After repeating the attack technique over and over, Del Lago is eventually defeated and Leon is free to explore the other side of the lake. Luckily for him, the area across the water holds the insignia to allow access to the mysterious church.
Thankful he is still alive after such an intense encounter, Leon returns to the church, unlocks the door, and enters in the hopes of finding the girl he has risked so much to save.
You can watch the epic, incredibly intense boss battle with Del Lago right here:
I know a lot of you reading this have played Resident Evil 4 -- the game is fairly recent and very popular. To the people that have experienced it, how many of you were absolutely blown away by the lake battle with Del Lago? I am assuming a large number of you are nodding or, even better, raising your hands.
Keeping in line with my obsession with good, creative design in videogames, this sequence impresses me on so many different levels.
The Resident Evil games have always had some pretty incredible boss fights, but most of them are set in very generic locations. The boss enemies have been unique, but the set pieces they reside in are standard survival horror fare (laboratory, old house, etc.).
The fight with Del Lago takes place on the surface of a massive lake. I can’t even think of another videogame this has happens in!
Not only is the set piece stunningly original; the design of the battle is impressive as well.
A videogame can offer an incredible set piece, but lack in the gameplay department and completely ruin what could have been something amazing. The boss fight with Del Lago is not only a unique moment in the Resident Evil series; it is one of the best designed and wholly original boss battles in all of videogames.
One thing that makes the battle so impressive is the intuitive control.
Controlling Leon in the boat is as simple as walking around on land. By just pointing the analog stick where you want to go, the player can easily navigate Leon around the large body of water. Instead of implementing some complicated driving mechanic, the designers chose to have the boat controls be as basic as possible. When fighting a boss as large and fast as Del Lago, maintaining a simple control scheme is the key to making the sequence work.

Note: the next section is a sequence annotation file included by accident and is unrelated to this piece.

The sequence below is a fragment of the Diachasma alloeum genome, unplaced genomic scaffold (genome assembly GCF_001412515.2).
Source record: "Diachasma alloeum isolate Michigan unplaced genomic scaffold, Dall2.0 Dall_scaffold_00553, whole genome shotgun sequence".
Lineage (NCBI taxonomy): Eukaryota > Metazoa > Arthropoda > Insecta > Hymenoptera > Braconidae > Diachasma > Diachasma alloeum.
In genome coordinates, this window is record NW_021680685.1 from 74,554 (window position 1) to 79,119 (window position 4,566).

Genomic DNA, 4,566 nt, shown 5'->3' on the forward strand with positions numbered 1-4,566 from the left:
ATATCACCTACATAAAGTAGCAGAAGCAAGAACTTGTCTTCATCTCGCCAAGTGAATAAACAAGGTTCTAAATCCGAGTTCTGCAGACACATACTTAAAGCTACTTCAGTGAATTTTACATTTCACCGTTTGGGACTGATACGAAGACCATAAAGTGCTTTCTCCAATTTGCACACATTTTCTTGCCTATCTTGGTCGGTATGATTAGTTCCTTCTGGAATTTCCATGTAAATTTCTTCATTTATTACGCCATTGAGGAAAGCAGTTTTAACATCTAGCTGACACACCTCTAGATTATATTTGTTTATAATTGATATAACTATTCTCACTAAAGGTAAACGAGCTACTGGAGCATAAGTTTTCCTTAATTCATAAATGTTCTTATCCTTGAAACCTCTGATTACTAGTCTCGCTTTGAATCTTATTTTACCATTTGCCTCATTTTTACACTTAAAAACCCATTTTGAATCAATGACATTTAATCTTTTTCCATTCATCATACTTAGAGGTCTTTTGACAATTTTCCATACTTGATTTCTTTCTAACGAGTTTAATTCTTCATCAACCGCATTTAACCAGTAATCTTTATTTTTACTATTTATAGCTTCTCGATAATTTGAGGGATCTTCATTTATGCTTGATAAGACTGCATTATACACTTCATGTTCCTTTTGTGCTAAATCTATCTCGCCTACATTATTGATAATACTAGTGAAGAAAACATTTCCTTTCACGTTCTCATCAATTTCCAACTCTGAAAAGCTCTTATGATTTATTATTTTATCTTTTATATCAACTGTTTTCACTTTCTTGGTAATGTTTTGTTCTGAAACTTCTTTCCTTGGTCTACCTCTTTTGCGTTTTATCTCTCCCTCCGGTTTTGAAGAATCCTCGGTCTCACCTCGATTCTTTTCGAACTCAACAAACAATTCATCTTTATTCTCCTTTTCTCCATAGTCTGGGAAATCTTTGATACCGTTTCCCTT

In addition to the simple steer and attack controls, the boss battle throws in a few small twists to keep things interesting. As mentioned before, when Leon is knocked from the boat, the player has to push “A” as fast as possible to get him back to his floating sanctuary. This creative choice is very intuitive in the context of the suspenseful and heart-pounding action that is happening on screen. Think about if the player had to navigate back to the boat by using the analog stick and some form of swimming mechanic? It would most likely be too complicated for its own good and not offer the same awesome camera angle showing Del Lago slowly approaching Leon under the water. Like the movie Jaws, this dramatic camera angle is the sole reason the sequence is so suspenseful.
Most importantly, the boss fight with Del Lago is absolutely terrifying to play.
Watch the above video again and notice how brilliantly the sequence utilizes suspense and fear techniques any horror movie would kill to mimic. From the feeling of unease the player gets from knowing something is lurking beneath the dark water, to the shock and disbelief as Del Lago bursts through the dark depths, the sequence is a master class in visual language. And to think: all of these emotions -- all of the dramatic feelings the player experiences -- stem from a seemingly simple videogame. It is pretty impressive when you stop and think about it.
The battle with Del Lago is one of the most visceral and unnerving experiences I have ever had while playing a videogame. The massive amounts of creativity and visual design combine perfectly, making the sequence one of the most memorable (and impressive) videogame moments of all time.
I got goosebumps just writing about it.
The Memory Card Save Files
.01 - .20 (Season 1)
.21: Crono's final act (Chrono Trigger)
.22: Ganon's tower (The Legend of Zelda: Ocarina of Time)
.23: It was all a dream? (Super Mario Bros. 2)
.24: The assimilation of Kerrigan (StarCraft)
.25: A McCloud family reunion (Star Fox 64)
.26: The return of Rydia (Final Fantasy IV)
.27: The battle with the Hydra (God of War)
.28: Fight for Marian's love! (Double Dragon)
.29: The Hunter attacks (Half-Life 2: Episode 2)
.30: The Phantom Train (Final Fantasy VI)
.31: The end of The End (Metal Gear Solid 3: Snake Eater)
.32: In Tentacle We Trust (Day of the Tentacle)
.33: Peach dances with TEC (Paper Mario: The Thousand-Year Door)
.34: Learning to wall jump (Super Metroid)
.35: A leap of faith (Ico)
.36: The Master Sword (The Legend of Zelda: A Link to the Past)
.37: Thinking outside the DS (Hotel Dusk: Room 215)
.38: Running outside the castle (Super Mario 64)